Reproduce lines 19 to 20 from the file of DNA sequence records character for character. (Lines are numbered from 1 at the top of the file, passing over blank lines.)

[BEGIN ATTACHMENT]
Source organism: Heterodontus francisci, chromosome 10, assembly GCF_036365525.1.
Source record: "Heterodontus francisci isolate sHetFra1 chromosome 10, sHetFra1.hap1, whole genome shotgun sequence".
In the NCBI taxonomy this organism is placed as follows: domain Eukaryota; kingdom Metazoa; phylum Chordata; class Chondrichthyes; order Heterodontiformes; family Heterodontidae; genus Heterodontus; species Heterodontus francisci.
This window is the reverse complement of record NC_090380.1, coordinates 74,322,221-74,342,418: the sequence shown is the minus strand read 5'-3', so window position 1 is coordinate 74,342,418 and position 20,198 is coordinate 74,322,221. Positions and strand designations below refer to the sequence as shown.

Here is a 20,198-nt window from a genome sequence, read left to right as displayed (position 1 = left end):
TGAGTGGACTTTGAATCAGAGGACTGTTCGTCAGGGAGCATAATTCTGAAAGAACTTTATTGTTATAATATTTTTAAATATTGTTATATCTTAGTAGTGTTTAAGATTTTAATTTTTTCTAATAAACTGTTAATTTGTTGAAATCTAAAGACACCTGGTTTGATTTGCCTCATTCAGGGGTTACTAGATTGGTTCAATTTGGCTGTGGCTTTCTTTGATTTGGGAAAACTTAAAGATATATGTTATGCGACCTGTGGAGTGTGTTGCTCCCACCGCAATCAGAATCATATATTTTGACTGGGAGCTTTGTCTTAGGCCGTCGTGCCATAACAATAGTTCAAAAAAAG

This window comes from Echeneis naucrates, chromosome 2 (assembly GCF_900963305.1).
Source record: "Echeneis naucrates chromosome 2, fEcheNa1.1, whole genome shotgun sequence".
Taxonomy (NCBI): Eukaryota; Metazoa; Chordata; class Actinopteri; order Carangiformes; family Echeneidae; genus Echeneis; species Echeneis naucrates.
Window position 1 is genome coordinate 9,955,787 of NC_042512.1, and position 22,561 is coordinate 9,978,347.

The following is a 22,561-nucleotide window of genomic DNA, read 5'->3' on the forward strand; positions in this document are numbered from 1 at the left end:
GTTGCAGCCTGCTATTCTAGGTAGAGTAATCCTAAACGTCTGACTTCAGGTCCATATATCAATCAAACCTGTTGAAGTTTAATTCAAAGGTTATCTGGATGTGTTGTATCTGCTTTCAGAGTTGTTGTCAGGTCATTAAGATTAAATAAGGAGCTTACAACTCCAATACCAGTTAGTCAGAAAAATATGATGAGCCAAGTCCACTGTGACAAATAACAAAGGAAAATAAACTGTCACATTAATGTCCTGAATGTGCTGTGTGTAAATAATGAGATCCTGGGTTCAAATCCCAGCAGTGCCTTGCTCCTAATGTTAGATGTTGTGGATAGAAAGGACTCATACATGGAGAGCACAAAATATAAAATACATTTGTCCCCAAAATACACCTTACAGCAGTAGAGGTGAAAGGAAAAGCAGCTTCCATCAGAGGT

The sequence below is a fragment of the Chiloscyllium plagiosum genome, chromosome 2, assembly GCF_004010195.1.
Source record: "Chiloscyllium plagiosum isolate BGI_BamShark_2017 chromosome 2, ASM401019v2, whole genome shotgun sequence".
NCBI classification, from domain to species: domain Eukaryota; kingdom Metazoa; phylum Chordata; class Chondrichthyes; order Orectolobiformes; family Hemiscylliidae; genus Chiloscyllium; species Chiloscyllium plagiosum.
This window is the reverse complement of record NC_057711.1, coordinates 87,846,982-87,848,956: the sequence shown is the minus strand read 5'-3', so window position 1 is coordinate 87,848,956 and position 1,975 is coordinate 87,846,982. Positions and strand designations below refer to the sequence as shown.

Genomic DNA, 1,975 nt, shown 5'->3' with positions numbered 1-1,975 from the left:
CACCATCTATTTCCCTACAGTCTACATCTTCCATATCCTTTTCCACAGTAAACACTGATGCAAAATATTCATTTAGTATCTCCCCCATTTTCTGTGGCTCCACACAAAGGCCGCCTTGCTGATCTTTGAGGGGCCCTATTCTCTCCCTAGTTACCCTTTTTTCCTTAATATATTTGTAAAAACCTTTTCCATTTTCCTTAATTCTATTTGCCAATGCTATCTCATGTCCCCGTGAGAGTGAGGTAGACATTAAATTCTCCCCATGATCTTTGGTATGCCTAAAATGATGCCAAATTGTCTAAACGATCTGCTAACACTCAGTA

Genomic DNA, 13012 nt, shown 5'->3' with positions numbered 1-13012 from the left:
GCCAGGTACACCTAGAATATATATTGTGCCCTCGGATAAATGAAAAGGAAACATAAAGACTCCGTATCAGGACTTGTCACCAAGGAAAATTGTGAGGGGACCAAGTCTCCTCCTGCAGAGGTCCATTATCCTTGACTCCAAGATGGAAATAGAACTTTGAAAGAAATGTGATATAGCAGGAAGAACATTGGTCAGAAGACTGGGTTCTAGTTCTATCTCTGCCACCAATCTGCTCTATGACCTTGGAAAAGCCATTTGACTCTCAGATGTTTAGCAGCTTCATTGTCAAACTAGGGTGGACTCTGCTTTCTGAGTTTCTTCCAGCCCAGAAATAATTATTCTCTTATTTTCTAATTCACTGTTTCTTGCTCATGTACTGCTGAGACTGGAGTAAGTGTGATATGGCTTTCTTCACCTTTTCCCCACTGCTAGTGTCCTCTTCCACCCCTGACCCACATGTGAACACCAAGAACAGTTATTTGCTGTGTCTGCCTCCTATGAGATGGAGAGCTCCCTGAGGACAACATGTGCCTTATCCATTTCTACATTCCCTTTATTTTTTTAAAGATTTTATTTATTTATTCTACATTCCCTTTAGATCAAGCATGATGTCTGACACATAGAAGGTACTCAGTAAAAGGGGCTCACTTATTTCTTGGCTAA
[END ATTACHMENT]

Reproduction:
Genomic DNA, 13012 nt, shown 5'->3' with positions numbered 1-13012 from the left:
GCCAGGTACACCTAGAATATATATTGTGCCCTCGGATAAATGAAAAGGAAACATAAAGACTCCGTATCAGGACTTGTCACCAAGGAAAATTGTGAGGGGACCAAGTCTCCTCCTGCAGAGGTCCATTATCCTTGACTCCAAGATGGAAATAGAACTTTGAAAGAAATGTGATATAGCAGGAAGAACATTGGTCAGAAGACTGGGTTCTAGTTCTATCTCTGCCACCAATCTGCTCTATGACCTTGGAAAAGCCATTTGACTCTCAGATGTTTAGCAGCTTCATTGTCAAACTAGGGTGGACTCTGCTTTCTGAGTTTCTTCCAGCCCAGAAATAATTATTCTCTTATTTTCTAATTCACTGTTTCTTGCTCATGTACTGCTGAGACTGGAGTAAGTGTGATATGGCTTTCTTCACCTTTTCCCCACTGCTAGTGTCCTCTTCCACCCCTGACCCACATGTGAACACCAAGAACAGTTATTTGCTGTGTCTGCCTCCTATGAGATGGAGAGCTCCCTGAGGACAACATGTGCCTTATCCATTTCTACATTCCCTTTATTTTTTTAAAGATTTTATTTATTTATTCTACATTCCCTTTAGATCAAGCATGATGTCTGACACATAGAAGGTACTCAGTAAAAGGGGCTCACTTATTTCTTGGCTAA